These words, this lady, that’s exactly what she said.

“I think it got infected with something. Began to rot. Udur tried to suture the hole back together but it didn’t work. In the end he had to hit it in the head with a hammer until it was dead. To put the dog out of its misery, give it peace. It was a most merciful thing to do.”

But I found nothing merciful or peaceful in the image the lady had cooked up. Besides, we’d been picking up speed all along as we were talking. I don’t think the lady realized how fast we were going. This was plain irresponsible on a two-lane road. It was too curvy. Too dark.

I tried to sneak a peek at my driver obliquely, didn’t want to show I was gaping up at her. She was tall. Very tall. Why hadn’t I noticed before? She seemed too tall to fit comfortably behind the wheel, but her posture was straight up. There was nothing sexy or attractive about her length. It unsettled me.

I noticed I was sweating again. Despite the cold. Maybe because of the cold. “It’s cool if you just let me out here, ma’am,” I heard myself say. But my voice sounded frail, the words swirling away from me. I wasn’t sure whether I had actually said them out loud.

“Sometimes, my head is filled with buzzing,” said the lady. “It just doesn’t stop. I’ll never get used to it. It’s like there are voices in the rain. At least that’s what Udur says, but I know it’s not voices. It’s wasps.”

A car was coming. I tried to see the driver, but in the dark it was hard to make out anything. When it swooshed by, the blast of air shook the Prius and we swayed left and right.

“Wasps,” she repeated. “I know because I’ve seen them. There’s a wasp in the center of the universe that’s bigger than all others. It crawls from star to star and when it finds you it stings. Its sting paralyzes you. You’re awake, but you cannot move. Like sleep paralysis, are you familiar with that? You feel it crawling all over you. Sometimes it crawls inside through the holes in your body, and you cannot stop it. It’s very frightening. I can feel it crawling on the inside of my skull right now. It’s laying eggs. In a while, its larvae will feed on me, too.”

Okay, that was it. I needed out. Now. I didn’t care that I’d be out on some shit road in the dark, alone, in the middle of fucked-up nowhere. I’d walk all the way back into town if I had to. As long as I could get away. Away from this lady. Something was terribly wrong. I didn’t want to look at her anymore. But I had to. I couldn’t move. I was paralyzed.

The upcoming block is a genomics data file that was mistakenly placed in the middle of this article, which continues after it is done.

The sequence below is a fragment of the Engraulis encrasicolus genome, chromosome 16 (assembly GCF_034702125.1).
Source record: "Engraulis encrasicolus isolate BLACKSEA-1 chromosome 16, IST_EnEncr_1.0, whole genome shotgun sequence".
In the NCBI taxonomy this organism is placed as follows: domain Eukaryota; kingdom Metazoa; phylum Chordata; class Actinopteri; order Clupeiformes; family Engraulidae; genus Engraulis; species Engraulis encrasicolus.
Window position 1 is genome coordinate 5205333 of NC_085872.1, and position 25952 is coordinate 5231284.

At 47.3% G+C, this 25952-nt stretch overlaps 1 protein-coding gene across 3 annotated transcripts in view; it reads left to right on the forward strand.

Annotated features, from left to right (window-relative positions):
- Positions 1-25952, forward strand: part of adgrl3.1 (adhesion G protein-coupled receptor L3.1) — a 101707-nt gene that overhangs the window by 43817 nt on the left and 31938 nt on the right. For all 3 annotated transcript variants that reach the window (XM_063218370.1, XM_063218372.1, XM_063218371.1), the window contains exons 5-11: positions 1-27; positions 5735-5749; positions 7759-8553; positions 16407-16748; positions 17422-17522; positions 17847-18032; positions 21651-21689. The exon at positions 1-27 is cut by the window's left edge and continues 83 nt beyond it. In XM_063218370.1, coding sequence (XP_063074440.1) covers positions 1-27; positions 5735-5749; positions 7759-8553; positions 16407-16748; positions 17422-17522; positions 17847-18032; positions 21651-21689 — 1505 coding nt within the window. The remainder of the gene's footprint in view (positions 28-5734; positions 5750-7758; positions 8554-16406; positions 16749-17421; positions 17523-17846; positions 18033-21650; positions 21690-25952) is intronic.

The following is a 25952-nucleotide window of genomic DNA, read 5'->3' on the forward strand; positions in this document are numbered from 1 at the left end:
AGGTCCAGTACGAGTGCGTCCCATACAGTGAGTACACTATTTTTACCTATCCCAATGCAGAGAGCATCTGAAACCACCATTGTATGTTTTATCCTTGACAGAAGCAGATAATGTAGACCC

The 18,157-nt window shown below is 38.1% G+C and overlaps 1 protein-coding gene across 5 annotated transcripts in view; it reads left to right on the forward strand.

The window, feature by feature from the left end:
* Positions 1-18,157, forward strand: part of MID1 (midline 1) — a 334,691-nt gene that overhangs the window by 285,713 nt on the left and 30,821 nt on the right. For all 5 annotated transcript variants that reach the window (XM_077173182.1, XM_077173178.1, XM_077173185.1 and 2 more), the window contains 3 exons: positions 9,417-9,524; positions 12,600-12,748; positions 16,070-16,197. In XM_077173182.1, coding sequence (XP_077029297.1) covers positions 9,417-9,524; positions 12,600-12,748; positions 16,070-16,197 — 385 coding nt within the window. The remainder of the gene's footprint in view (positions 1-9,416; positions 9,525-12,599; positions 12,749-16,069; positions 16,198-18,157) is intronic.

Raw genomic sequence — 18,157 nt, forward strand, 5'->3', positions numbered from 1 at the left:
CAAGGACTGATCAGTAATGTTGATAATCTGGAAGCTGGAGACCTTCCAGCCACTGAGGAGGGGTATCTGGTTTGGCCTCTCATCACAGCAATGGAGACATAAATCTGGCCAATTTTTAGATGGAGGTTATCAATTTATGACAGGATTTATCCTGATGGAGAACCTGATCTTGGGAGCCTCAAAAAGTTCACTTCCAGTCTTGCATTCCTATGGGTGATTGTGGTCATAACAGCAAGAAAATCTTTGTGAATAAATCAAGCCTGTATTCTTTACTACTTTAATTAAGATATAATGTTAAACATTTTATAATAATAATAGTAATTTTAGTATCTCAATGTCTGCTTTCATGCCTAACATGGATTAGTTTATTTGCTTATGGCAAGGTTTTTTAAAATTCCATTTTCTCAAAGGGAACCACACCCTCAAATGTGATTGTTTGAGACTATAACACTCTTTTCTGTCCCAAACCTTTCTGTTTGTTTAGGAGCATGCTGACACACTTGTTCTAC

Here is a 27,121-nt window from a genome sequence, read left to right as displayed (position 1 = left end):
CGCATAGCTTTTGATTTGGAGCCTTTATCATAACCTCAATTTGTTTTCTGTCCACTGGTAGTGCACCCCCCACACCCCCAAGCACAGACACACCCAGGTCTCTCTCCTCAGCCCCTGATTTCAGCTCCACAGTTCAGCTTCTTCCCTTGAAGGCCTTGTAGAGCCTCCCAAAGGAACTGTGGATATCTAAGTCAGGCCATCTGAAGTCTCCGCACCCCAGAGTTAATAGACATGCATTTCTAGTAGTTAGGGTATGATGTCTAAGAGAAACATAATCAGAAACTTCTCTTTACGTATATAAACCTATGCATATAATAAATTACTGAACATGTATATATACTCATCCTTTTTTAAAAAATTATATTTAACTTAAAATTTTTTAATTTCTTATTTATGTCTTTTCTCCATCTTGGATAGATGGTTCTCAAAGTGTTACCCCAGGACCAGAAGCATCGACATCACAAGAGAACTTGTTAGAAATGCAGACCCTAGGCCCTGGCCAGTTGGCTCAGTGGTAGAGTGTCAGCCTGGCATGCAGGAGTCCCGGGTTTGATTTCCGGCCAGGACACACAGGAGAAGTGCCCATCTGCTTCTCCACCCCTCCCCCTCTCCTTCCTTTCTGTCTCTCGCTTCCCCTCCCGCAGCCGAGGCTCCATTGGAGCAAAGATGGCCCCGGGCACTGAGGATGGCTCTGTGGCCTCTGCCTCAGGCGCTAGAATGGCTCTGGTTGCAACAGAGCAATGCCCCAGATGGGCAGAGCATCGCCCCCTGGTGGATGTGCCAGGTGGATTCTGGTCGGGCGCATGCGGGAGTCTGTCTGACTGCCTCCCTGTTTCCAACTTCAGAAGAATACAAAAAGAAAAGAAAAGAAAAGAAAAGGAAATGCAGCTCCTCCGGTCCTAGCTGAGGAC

Her fingers groping the steering wheel. Slithering over its black leather cover. I suddenly realized that we’d been on cruise control all along. These fingers. Pushing a button. Again. On the display, digits switching from 102 to 108 and me hearing the motor accelerate. But that was not what was most alarming. There was something wrong with these fingers. They were not longer than before, but still, they looked like they were. Long and curved. Cold-cold blue. Almost dripping. And I noticed the tips had no nails. What had happened to her nails?

For a second, I thought I heard something move behind me. I froze. Suddenly I knew I wasn’t mistaken. It was not in my head. I heard a baby cry. At the sound, it felt like my scalp began to crawl over my skull. With a jolt, I turned to look where it was coming from. It was hard to distinguish anything on the rear bench in the dark, but behind the shotgun seat I could vaguely make out the shape of a strapped-in portable cradle. I hadn’t noticed it before. Something in it was moving. I couldn’t see what.

“Something very bad is going to happen,” whispered the lady. I couldn’t believe how tall she was! I bounced back in my seat, squirmed away, my back against the car door. Terror filled me. Absolute terror. The lady, she was much too tall to fit inside the Prius, and yet she was sitting next to me, like an optical delusion. I think that’s when I knew. There’s something very similar to a living, healthy lady behind the wheel, but altogether different at the same time. It’s the equivalent of every ghost story you’d ever heard. For the first time since I’d entered the car, the lady looked at me again. Blood was dripping from her nose. “And I do feel the cold,” she whispered. “It’s always cold here. So cold.”

“Let me out,” I said, my voice raw and hoarse. “Please, let me out of the car.”

We turned the last curve and in the distance, I saw the mouth of the Učka Tunnel. The motorway suddenly lit. A yellow, sickening glare. The mouth of the tunnel a dark hole in the mountain. Coming closer lightning-fast.

The light. It revealed everything. The dead lady behind the steering wheel. The paralyzed, hollow expression on her face. Her hands, so long that they reached all the way from the back of the driver’s seat to the steering wheel. Arms bent in all-impossible angles from her body. Again, she accelerated. We veered to the left. The lady sent the Prius into the opposite lane.

“I was going to see Udur,” she said. “Now I’m stuck in the dark. You will see Udur too.”

These words, the motor roaring, the baby crying: a top-three of things I’ll never forget.

When I looked again, she was gone.

You know how the story goes.

The driver’s seat was empty. As if the lady had never been there. And the Prius was on a dazzling high-speed collision course with the concrete pillar left of the tunnel mouth.